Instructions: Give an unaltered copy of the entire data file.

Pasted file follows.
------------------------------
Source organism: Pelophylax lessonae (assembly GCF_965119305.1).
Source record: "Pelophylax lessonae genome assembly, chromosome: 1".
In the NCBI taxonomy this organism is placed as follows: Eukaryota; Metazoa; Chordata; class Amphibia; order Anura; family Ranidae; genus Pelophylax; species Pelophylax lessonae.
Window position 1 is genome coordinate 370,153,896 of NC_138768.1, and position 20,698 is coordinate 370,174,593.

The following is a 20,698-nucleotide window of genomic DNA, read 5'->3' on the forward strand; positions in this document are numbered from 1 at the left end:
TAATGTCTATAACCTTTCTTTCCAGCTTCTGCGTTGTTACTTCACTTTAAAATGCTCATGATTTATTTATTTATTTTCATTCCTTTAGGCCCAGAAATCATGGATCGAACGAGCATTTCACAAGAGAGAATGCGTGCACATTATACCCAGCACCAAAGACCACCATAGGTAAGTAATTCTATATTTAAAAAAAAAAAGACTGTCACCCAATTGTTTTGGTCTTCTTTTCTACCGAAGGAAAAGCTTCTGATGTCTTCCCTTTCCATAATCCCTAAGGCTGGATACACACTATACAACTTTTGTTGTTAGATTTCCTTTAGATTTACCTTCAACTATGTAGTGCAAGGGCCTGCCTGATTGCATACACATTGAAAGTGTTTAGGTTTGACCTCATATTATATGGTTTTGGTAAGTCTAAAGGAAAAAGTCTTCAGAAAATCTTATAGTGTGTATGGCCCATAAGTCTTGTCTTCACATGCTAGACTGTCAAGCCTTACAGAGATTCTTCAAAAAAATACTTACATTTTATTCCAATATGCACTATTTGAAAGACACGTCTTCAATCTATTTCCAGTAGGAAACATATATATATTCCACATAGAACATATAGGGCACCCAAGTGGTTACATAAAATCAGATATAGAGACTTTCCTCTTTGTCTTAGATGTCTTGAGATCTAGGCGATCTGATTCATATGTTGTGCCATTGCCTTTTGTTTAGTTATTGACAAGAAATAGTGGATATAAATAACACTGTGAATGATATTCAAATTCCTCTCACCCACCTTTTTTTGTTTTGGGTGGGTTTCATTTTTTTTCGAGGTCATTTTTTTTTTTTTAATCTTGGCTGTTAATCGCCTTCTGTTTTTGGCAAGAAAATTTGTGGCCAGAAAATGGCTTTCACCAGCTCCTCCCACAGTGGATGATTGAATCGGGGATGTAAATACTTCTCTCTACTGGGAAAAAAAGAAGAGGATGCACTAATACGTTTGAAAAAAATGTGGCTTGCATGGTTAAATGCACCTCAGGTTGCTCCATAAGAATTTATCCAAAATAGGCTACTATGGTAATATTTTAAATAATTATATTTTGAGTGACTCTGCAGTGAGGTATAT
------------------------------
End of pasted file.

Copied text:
Source organism: Pelophylax lessonae (assembly GCF_965119305.1).
Source record: "Pelophylax lessonae genome assembly, chromosome: 1".
In the NCBI taxonomy this organism is placed as follows: Eukaryota; Metazoa; Chordata; class Amphibia; order Anura; family Ranidae; genus Pelophylax; species Pelophylax lessonae.
Window position 1 is genome coordinate 370,153,896 of NC_138768.1, and position 20,698 is coordinate 370,174,593.

The following is a 20,698-nucleotide window of genomic DNA, read 5'->3' on the forward strand; positions in this document are numbered from 1 at the left end:
TAATGTCTATAACCTTTCTTTCCAGCTTCTGCGTTGTTACTTCACTTTAAAATGCTCATGATTTATTTATTTATTTTCATTCCTTTAGGCCCAGAAATCATGGATCGAACGAGCATTTCACAAGAGAGAATGCGTGCACATTATACCCAGCACCAAAGACCACCATAGGTAAGTAATTCTATATTTAAAAAAAAAAAGACTGTCACCCAATTGTTTTGGTCTTCTTTTCTACCGAAGGAAAAGCTTCTGATGTCTTCCCTTTCCATAATCCCTAAGGCTGGATACACACTATACAACTTTTGTTGTTAGATTTCCTTTAGATTTACCTTCAACTATGTAGTGCAAGGGCCTGCCTGATTGCATACACATTGAAAGTGTTTAGGTTTGACCTCATATTATATGGTTTTGGTAAGTCTAAAGGAAAAAGTCTTCAGAAAATCTTATAGTGTGTATGGCCCATAAGTCTTGTCTTCACATGCTAGACTGTCAAGCCTTACAGAGATTCTTCAAAAAAATACTTACATTTTATTCCAATATGCACTATTTGAAAGACACGTCTTCAATCTATTTCCAGTAGGAAACATATATATATTCCACATAGAACATATAGGGCACCCAAGTGGTTACATAAAATCAGATATAGAGACTTTCCTCTTTGTCTTAGATGTCTTGAGATCTAGGCGATCTGATTCATATGTTGTGCCATTGCCTTTTGTTTAGTTATTGACAAGAAATAGTGGATATAAATAACACTGTGAATGATATTCAAATTCCTCTCACCCACCTTTTTTTGTTTTGGGTGGGTTTCATTTTTTTTCGAGGTCATTTTTTTTTTTTTAATCTTGGCTGTTAATCGCCTTCTGTTTTTGGCAAGAAAATTTGTGGCCAGAAAATGGCTTTCACCAGCTCCTCCCACAGTGGATGATTGAATCGGGGATGTAAATACTTCTCTCTACTGGGAAAAAAAGAAGAGGATGCACTAATACGTTTGAAAAAAATGTGGCTTGCATGGTTAAATGCACCTCAGGTTGCTCCATAAGAATTTATCCAAAATAGGCTACTATGGTAATATTTTAAATAATTATATTTTGAGTGACTCTGCAGTGAGGTATAT